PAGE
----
CDC.gov

The St. Louis County Department of Health will receive $30,000 for asthma education and outreach in the Normandy School District.

The grant from the Environmental Protection Agency is part of $1.2 million in funding to 32 state and local governments, tribes, and non-profit organizations for indoor air quality projects.

U.S. Department of Health & Human Services

Washington University is hosting a conference tomorrow afternoon on public health challenges in the 21st century.

Melissa Jonson-Reid directs Wash U's Brown Center for Violence and Injury Prevention.

She says one challenge the conference will take on is the problem of violence in St. Louis, and the role local public health professionals can play in addressing it.

(Via Wikimedia Commons/Victor byckttor)

Giving women free access to contraception can dramatically reduce abortion rates.

That's the finding of a new study out today from Washington University School of Medicine.

Researchers gave more than 9,000 St. Louis-area women free birth control for three years.

To protect children against whooping cough, doctors recommend five shots of vaccine before they turn 7.

But what happens after that? How long does the protection last?

(National Cancer Institute/Bill Branson)

Saint Louis University is launching a new initiative to try to fight cancer in minorities.

The SLU Center for Cancer Prevention, Research and Outreach will work with community organizations to improve cancer outcomes for African Americans living in North St. Louis City and County.

The initiative will initially focus on breast and prostate cancer.

(via Missouri Foundation for Health)

Reporting from Jacob McCleland of KRCU used in this report.

Lesbian, gay, bisexual and transgender Missourians have less access to healthcare and tend to be less healthy than the general population. That’s according to a new report by the Missouri Foundation for Health.

(Rachel Lippmann/St. Louis Public Radio)

In 2010, the slumping state budget forced the Missouri Department of Mental Health to close the emergency room and 50 short-term beds at the Metropolitan Psychiatric Center.

The move saved $16 million. But it also forced those in need of immediate mental health treatment into local hospitals, which are not designed for those in crisis.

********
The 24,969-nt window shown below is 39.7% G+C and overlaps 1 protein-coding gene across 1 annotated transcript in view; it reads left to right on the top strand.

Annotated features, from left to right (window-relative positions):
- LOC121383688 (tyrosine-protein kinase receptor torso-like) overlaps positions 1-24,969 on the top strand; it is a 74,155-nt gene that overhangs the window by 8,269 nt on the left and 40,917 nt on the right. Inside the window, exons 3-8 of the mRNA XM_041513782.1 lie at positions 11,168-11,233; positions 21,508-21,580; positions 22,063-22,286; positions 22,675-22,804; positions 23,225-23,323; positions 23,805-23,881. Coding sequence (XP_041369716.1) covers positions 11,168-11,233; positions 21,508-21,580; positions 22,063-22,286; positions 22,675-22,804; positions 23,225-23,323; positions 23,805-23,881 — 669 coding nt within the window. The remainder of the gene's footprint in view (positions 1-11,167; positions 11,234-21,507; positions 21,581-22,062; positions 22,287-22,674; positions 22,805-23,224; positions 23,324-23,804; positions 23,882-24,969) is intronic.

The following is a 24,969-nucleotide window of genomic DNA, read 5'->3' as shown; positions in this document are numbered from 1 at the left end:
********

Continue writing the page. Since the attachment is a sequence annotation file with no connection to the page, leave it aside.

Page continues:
With the help of the area’s two largest hospital systems and some state support, there are now 16 beds available for patients with psychiatric needs who have already been screened at other hospital emergency rooms. Beginning this fall, patients needing urgent mental health care should be able to go straight to the new Psychiatric Stabilization Center.

The PSC is a temporary fix - but its creators are also hoping it helps shift the treatment paradigm.

(via Flickr/nate steiner)

A new study out of Washington University has found that the 2-1-1 phone information system could be an effective tool to fight cancer in low-income and minority communities.

Across the U.S., people can call 2-1-1 to get help with housing, food, and other social service needs.

A new report shows Missouri's unintended pregnancy rate has dropped. Some researchers say it could be due to increased usage of long-lasting contraceptives like IUDs.
(Via Wikimedia Commons/Victor byckttor)

A new study out of Washington University has found that long-term birth control methods are 20 times more effective at preventing unplanned pregnancies.

The research compared the rates of contraceptive failure in women using long-term methods like intrauterine devices or contraceptive implants to those using short-term methods like oral birth control pills or a contraceptive patch.

IndofunkSatish/via Flickr

Judge approves settlement in lawsuit over mental health care for the deaf

A federal judge has approved a settlement in a class action lawsuit brought against two Missouri state agencies on behalf of more than a thousand deaf residents.

Plaintiffs in the 2010 lawsuit alleged that the state departments of Mental Health and Social Services failed to provide adequate mental health care for deaf persons in crisis.

The departments were sued under the  Americans with Disabilities Act.